• Character refers to qualities of the individual essential for being personally effective in a complex world including: grit, tenacity, perseverance, resilience, reliability, and honesty.
  • Citizenship is about thinking like global citizens, considering global issues based on a deep understanding of diverse values with genuine interest in engaging with others to solve complex problems that impact human and environmental sustainability.
  • Collaboration is the capacity to work interdependently and synergistically in teams with strong interpersonal and team‐related skills, including learning from and contributing to the learning of others.
  • Communication entails mastery of three fluencies: digital, writing, and speaking, tailored for a range of audiences.
  • Creativity is having an ‘entrepreneurial eye’ for economic and social opportunities, asking the right questions to generate novel ideas, and demonstrating leadership to pursue those ideas into practice.
  • Critical thinking involves evaluating information and arguments, seeing patterns and connections, constructing meaningful knowledge, and seeing applications in the real world.

2015

The Center for Curriculum Redesign (CCR) developed a framework to prepare students for the demands of the twenty-first century. This framework contains four dimensions:

  • Knowledge, which is ‘what students know and understand’. The CCR argues that the primacy given to knowledge in education inadequately prepares students for the twentyfirst century. While the CCR recognises knowledge is essential, it is not the only ability required of today’s students to thrive, and it should be taught through the application of skills.
  • Skills are about ‘how students use knowledge’. The CCR defines four central skills students need to thrive in the twenty-first century: creativity, critical thinking, communication and collaboration.
  • Character refers to ‘how students behave and engage in the world’. The CCR defines six character traits students should be taught: mindfulness, curiosity, courage, resilience, ethics and leadership. The CCR gives three reasons why developing character in students is necessary for them to thrive in the twenty-first century:
    • many of the major challenges facing today’s students involve complex ethical considerations and collaboration in a globalised world – for example, climate change and income inequality
    • research has found that students’ character, regardless of skill and knowledge level, plays an important role in their work and civic life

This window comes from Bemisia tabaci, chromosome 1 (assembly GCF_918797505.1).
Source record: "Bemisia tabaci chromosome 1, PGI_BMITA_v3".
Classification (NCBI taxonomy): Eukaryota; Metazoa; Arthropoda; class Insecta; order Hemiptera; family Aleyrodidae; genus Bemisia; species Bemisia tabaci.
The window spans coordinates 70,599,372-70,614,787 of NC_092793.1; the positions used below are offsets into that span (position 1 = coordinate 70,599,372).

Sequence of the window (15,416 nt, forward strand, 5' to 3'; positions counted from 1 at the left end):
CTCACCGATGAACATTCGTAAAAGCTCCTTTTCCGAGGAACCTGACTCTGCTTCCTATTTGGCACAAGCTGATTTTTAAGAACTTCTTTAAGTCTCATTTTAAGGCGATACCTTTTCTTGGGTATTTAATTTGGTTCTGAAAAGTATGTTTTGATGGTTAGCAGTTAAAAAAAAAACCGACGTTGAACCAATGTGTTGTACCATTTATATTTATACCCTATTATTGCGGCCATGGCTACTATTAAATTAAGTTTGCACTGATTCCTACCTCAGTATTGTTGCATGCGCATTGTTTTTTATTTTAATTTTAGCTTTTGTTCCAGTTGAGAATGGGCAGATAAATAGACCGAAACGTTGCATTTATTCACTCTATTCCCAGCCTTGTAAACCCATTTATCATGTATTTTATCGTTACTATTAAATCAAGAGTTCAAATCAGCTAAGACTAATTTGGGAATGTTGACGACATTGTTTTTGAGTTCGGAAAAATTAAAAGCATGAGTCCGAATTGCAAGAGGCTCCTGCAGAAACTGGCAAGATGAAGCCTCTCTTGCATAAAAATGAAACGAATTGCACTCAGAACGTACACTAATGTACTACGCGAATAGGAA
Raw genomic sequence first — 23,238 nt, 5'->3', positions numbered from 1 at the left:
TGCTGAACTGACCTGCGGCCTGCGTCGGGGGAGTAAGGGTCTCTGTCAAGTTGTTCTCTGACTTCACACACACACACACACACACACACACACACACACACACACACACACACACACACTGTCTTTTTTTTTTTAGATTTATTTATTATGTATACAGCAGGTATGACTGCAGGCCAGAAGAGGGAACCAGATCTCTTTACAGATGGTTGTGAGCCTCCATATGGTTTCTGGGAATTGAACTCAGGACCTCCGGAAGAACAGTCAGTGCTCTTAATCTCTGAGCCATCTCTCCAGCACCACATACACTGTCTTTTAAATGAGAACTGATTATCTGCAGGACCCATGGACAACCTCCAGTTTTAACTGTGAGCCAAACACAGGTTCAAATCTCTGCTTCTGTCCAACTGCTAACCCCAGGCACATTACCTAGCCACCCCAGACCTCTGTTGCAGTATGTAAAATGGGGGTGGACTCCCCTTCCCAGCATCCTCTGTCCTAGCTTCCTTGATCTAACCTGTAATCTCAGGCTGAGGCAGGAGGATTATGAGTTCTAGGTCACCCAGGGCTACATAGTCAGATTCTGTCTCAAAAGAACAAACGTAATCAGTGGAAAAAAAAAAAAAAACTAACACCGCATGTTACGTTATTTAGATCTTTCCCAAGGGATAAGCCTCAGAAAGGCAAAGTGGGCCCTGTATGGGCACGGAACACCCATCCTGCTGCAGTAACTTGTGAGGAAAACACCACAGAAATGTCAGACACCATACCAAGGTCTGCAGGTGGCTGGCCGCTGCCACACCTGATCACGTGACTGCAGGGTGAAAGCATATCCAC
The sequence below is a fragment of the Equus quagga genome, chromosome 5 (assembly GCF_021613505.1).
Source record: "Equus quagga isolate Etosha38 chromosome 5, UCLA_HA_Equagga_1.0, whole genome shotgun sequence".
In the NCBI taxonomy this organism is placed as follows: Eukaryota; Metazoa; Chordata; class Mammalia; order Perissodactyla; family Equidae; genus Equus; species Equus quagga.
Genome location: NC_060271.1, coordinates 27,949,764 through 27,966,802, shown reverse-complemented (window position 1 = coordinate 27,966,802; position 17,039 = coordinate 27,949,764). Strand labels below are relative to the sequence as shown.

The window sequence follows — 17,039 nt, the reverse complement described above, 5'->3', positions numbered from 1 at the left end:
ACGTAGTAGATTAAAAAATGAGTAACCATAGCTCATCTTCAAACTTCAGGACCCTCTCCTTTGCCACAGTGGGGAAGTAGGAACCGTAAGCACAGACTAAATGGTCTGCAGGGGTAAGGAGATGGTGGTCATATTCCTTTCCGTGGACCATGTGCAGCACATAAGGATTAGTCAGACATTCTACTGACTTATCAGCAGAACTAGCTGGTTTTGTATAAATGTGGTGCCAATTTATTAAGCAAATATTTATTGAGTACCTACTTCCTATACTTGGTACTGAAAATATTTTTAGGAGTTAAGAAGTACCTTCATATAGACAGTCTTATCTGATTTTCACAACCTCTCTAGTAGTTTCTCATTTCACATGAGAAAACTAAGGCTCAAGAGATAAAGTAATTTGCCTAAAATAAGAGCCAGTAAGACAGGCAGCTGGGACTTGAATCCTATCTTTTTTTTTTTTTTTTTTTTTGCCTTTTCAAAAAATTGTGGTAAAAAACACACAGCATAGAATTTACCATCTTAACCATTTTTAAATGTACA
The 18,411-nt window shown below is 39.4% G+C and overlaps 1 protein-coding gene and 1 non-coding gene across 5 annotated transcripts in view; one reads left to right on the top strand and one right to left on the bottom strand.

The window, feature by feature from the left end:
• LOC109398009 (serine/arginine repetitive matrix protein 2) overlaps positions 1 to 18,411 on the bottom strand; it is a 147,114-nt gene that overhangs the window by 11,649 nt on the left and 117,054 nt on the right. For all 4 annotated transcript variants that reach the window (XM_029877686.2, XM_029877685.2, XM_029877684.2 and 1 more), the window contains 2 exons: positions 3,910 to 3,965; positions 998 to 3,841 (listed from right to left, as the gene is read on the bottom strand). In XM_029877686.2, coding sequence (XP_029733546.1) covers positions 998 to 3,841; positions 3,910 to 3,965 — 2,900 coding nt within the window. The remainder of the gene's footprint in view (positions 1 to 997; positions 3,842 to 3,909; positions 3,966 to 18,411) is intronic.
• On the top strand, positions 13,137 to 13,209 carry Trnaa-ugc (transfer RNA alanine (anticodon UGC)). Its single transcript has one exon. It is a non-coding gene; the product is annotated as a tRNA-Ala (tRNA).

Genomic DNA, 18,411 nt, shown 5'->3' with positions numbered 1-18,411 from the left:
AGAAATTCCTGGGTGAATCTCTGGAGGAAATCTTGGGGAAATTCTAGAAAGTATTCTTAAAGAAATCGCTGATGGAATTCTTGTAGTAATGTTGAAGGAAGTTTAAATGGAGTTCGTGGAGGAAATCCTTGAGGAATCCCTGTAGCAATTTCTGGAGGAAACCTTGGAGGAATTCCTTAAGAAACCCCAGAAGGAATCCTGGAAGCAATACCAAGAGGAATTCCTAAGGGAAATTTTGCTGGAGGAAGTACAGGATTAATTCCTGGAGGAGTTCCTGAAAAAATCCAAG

• character traits support lifelong learning; an unpredictable and changing world requires continuous learning to face unknown challenges.
  • Meta-learning is ‘how students reflect on themselves and adapt by continuing to learn and grow toward their goals’. There are two components of the CCR’s meta-learning framework: metacognition and growth mindset. Metacognition is ‘the process of thinking about thinking’.
    • Strong metacognition supports the development and application of knowledge, skills and character qualities. Consistent with the rest of the literature on key competencies, the CCR argues that developing a growth mindset in students supports long-term success (Fadel, Bialik, & Trilling, 2015)

Figure 2: The CCR Framework

A Venn diagram of three circles inside a large grey circle illustrates the above concepts. The title is Meta-Learning: How we reflect and adapt. The large grey circle containing the Venn diagram is labelled Metacognition: Growth Mindset. The three overlapping circles are Knowledge, Skills, and Character, and overlap at 21st Century Learner. Knowledge, blue, states What we know and understand, and lists interdisciplinarity, traditional (i.e., mathematics), modern (i.e., entrepreneurship) and themes (i.e., global literacy). Character, gold, states How we behave and engage in the world, and lists mindfulness, curiosity, courage, resilience, ethics, and leadership. Skills, green, states How we use what we know, and lists creativity, critical thinking, communication and collaboration.

The CCR’s emphasis on metacognition supports the OECD focus on the importance of reflection in relation to learning-to-learn. The notion of resilience features here too, an aspect further developed in the following piece of work.

2016